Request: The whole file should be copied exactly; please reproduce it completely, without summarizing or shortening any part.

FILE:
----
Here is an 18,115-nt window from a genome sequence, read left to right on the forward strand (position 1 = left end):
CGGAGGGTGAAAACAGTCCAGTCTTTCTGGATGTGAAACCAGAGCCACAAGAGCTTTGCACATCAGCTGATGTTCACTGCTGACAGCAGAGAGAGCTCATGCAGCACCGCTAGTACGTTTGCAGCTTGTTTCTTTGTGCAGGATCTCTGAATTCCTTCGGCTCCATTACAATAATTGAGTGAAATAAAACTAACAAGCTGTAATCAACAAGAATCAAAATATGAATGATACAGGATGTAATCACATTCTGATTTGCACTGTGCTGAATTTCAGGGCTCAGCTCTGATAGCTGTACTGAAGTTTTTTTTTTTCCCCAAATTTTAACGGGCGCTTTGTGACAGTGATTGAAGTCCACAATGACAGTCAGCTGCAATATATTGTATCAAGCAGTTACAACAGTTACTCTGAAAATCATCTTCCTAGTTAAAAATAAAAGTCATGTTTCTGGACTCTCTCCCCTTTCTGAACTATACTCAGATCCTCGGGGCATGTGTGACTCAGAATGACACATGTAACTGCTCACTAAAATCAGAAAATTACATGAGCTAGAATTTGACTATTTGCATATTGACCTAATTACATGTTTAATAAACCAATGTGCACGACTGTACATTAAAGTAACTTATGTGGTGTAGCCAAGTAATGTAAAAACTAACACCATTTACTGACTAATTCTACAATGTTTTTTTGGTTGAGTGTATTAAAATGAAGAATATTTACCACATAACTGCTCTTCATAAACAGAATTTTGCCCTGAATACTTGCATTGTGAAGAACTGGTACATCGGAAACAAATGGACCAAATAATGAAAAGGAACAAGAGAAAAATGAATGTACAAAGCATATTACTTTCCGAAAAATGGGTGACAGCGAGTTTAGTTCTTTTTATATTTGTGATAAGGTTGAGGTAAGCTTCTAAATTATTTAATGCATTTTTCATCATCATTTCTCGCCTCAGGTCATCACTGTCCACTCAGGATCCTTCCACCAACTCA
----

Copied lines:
Here is an 18,115-nt window from a genome sequence, read left to right on the forward strand (position 1 = left end):
CGGAGGGTGAAAACAGTCCAGTCTTTCTGGATGTGAAACCAGAGCCACAAGAGCTTTGCACATCAGCTGATGTTCACTGCTGACAGCAGAGAGAGCTCATGCAGCACCGCTAGTACGTTTGCAGCTTGTTTCTTTGTGCAGGATCTCTGAATTCCTTCGGCTCCATTACAATAATTGAGTGAAATAAAACTAACAAGCTGTAATCAACAAGAATCAAAATATGAATGATACAGGATGTAATCACATTCTGATTTGCACTGTGCTGAATTTCAGGGCTCAGCTCTGATAGCTGTACTGAAGTTTTTTTTTTTCCCCAAATTTTAACGGGCGCTTTGTGACAGTGATTGAAGTCCACAATGACAGTCAGCTGCAATATATTGTATCAAGCAGTTACAACAGTTACTCTGAAAATCATCTTCCTAGTTAAAAATAAAAGTCATGTTTCTGGACTCTCTCCCCTTTCTGAACTATACTCAGATCCTCGGGGCATGTGTGACTCAGAATGACACATGTAACTGCTCACTAAAATCAGAAAATTACATGAGCTAGAATTTGACTATTTGCATATTGACCTAATTACATGTTTAATAAACCAATGTGCACGACTGTACATTAAAGTAACTTATGTGGTGTAGCCAAGTAATGTAAAAACTAACACCATTTACTGACTAATTCTACAATGTTTTTTTGGTTGAGTGTATTAAAATGAAGAATATTTACCACATAACTGCTCTTCATAAACAGAATTTTGCCCTGAATACTTGCATTGTGAAGAACTGGTACATCGGAAACAAATGGACCAAATAATGAAAAGGAACAAGAGAAAAATGAATGTACAAAGCATATTACTTTCCGAAAAATGGGTGACAGCGAGTTTAGTTCTTTTTATATTTGTGATAAGGTTGAGGTAAGCTTCTAAATTATTTAATGCATTTTTCATCATCATTTCTCGCCTCAGGTCATCACTGTCCACTCAGGATCCTTCCACCAACTCA